The ATHENA project launched in November 2023. This €3 million, three-year project represents a strategic response by the European Union to the escalating threat of foreign information manipulation and interference (FIMI). With recent events, particularly the increase in cyber-attacks and disinformation campaigns from Russia and China, ATHENA is more crucial than ever.

The project’s primary goal is to scrutinise at least 30 instances of FIMI, analysing the tactics, techniques, and procedures used by perpetrators. By understanding these methods, ATHENA aims to develop robust countermeasures and assess their societal impacts. The project’s innovative approach includes creating a disinformation analysis toolbox, a comprehensive knowledge graph, and a dynamic dashboard to monitor FIMI activities and counter-strategies.

ATHENA will also conduct a comparative legal and regulatory analysis of how eight EU Member States deal with FIMI and will identify areas where policy can be improved. The consortium will also develop an accessible questionnaire for public use, empowering individuals and citizens to identify encounters with FIMI in their own lives.

Engagement with stakeholders is a key component of the project. ATHENA will conduct interviews and workshops with a wide range of stakeholders, and will engage a Stakeholder Board to help guide the project. ATHENA’s commitment to knowledge-sharing and training extends to universities and schools, enhancing widespread awareness of FIMI and defense against it.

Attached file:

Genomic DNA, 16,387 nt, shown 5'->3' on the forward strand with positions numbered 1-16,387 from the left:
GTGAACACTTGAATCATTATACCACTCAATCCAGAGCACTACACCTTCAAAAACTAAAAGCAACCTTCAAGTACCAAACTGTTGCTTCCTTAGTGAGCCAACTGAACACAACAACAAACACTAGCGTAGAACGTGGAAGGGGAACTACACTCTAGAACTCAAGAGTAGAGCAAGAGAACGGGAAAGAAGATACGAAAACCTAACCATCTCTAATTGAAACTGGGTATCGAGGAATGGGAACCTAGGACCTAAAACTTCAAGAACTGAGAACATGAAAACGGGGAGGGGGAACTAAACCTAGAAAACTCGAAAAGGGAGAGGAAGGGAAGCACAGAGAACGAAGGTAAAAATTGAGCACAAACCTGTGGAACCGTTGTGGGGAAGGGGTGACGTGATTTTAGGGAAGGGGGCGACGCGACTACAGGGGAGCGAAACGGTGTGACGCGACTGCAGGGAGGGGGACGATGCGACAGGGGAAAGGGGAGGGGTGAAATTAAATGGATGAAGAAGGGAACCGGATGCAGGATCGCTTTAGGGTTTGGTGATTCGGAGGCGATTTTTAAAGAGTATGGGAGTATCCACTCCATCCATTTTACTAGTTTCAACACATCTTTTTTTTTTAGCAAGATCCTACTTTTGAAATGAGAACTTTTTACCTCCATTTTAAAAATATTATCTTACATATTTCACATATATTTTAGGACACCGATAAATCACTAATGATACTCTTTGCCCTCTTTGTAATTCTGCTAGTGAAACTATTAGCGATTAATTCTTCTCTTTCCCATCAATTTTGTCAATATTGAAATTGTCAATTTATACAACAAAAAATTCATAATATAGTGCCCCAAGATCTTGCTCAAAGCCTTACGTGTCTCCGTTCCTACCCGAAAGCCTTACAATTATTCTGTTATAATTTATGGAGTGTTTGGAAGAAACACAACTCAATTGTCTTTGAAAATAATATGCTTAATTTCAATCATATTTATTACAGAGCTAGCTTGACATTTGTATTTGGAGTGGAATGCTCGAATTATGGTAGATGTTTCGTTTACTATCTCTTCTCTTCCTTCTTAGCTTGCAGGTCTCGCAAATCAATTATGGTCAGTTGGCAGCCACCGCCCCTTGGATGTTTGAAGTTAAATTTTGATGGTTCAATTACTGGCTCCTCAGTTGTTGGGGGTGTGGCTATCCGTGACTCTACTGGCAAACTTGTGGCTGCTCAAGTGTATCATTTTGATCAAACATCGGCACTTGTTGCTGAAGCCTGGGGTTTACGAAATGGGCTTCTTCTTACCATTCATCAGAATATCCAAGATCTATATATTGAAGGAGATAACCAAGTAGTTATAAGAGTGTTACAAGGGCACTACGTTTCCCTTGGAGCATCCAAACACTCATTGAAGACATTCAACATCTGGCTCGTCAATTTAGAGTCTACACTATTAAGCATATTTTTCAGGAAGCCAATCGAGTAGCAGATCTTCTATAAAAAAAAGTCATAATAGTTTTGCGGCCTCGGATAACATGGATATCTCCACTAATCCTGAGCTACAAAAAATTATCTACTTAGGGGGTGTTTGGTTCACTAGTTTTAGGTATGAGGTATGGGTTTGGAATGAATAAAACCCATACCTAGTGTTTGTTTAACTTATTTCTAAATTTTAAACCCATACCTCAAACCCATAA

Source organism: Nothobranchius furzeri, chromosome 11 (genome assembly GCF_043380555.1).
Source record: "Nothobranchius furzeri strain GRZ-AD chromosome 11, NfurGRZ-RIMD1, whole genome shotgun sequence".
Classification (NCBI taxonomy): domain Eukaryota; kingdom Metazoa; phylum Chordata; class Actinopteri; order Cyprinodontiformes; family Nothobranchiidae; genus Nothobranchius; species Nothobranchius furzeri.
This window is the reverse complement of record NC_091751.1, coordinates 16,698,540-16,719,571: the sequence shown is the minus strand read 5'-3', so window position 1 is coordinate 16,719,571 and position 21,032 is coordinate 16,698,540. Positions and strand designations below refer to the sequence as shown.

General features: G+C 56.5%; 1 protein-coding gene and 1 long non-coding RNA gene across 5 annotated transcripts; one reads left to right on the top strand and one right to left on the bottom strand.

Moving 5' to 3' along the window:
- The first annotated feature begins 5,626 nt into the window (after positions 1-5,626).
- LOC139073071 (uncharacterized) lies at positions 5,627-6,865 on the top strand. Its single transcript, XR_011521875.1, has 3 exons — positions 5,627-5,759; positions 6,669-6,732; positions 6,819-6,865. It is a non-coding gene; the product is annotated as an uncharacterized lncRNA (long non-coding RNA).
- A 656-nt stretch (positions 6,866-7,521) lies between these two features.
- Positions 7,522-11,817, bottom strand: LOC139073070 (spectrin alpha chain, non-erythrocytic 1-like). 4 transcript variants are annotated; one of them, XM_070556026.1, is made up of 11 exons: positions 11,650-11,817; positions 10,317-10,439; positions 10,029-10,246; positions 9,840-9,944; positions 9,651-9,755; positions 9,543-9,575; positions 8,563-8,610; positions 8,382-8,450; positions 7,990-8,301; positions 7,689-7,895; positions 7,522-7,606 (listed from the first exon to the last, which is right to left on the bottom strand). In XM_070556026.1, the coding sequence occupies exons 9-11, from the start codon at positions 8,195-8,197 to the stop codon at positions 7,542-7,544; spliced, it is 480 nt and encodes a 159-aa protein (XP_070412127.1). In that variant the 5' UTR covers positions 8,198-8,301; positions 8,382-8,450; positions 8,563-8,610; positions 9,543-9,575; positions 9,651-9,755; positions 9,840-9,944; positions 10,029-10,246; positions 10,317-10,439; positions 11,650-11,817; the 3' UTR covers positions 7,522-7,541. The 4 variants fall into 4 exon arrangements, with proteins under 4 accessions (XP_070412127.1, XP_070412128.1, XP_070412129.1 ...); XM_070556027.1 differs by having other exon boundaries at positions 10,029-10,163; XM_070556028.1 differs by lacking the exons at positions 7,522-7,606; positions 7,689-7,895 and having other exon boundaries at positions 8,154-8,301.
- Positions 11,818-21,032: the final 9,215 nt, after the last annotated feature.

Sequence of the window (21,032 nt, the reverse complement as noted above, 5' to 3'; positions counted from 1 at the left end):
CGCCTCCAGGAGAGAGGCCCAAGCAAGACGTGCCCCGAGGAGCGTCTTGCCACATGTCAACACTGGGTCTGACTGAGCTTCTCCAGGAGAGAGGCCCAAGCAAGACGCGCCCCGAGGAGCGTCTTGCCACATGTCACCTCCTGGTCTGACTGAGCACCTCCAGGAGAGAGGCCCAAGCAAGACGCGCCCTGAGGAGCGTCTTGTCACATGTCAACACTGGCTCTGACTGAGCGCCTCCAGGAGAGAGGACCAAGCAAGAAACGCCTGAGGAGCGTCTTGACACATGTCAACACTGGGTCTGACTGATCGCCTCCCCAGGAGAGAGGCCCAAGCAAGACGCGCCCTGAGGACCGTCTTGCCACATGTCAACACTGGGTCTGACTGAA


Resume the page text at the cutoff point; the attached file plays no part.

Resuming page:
“The ATHENA project is not just a response to current threats but a proactive step towards a more secure digital future for Europe,” said Dr David Wright from Trilateral Research, coordinator of the project. Other partners in the consortium include Foundation for Research and Technology – Hellas (FORTH, Greece), the University of Cyprus (UCY), the Bavarian Police Academy (Germany), the Research Institutes of Sweden (RISE), Laurea University of Applied Sciences (Finland), Fundació Eurecat (Spain), Storyzy (France), Trinity College Dublin (Ireland), the European Organisation for Security (Belgium), Maldita (Spain), EU DisinfoLab (Belgium) and University College Dublin (Ireland).

Funded by the European Union (grant number 101132686). UK participants in Horizon Europe Project ATHENA are supported by UKRI grant number 10107667 (Trilateral Research). Views and opinions expressed are however those of the author(s) only and do not necessarily reflect those of the European Union or European Research Executive Agency (REA) or UKRI. Neither the European Union nor the granting authority